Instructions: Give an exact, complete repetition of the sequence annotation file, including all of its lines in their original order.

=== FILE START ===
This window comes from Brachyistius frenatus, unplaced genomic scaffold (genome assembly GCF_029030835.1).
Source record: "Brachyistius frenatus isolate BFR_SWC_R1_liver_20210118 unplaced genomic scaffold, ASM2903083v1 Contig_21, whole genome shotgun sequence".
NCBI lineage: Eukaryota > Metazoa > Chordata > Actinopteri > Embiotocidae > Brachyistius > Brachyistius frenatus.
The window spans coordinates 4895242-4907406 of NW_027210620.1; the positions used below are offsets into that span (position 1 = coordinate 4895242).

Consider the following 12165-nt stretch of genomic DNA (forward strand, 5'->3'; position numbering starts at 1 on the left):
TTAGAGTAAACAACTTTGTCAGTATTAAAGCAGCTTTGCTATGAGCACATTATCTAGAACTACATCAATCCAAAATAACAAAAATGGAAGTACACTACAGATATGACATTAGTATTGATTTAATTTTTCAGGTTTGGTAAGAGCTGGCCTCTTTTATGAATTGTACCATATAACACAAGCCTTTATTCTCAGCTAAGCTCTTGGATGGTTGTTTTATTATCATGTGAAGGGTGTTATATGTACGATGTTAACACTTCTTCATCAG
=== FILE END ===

This window comes from Brachyistius frenatus, unplaced genomic scaffold (genome assembly GCF_029030835.1).
Source record: "Brachyistius frenatus isolate BFR_SWC_R1_liver_20210118 unplaced genomic scaffold, ASM2903083v1 Contig_21, whole genome shotgun sequence".
NCBI lineage: Eukaryota > Metazoa > Chordata > Actinopteri > Embiotocidae > Brachyistius > Brachyistius frenatus.
The window spans coordinates 4895242-4907406 of NW_027210620.1; the positions used below are offsets into that span (position 1 = coordinate 4895242).

Consider the following 12165-nt stretch of genomic DNA (forward strand, 5'->3'; position numbering starts at 1 on the left):
TTAGAGTAAACAACTTTGTCAGTATTAAAGCAGCTTTGCTATGAGCACATTATCTAGAACTACATCAATCCAAAATAACAAAAATGGAAGTACACTACAGATATGACATTAGTATTGATTTAATTTTTCAGGTTTGGTAAGAGCTGGCCTCTTTTATGAATTGTACCATATAACACAAGCCTTTATTCTCAGCTAAGCTCTTGGATGGTTGTTTTATTATCATGTGAAGGGTGTTATATGTACGATGTTAACACTTCTTCATCAG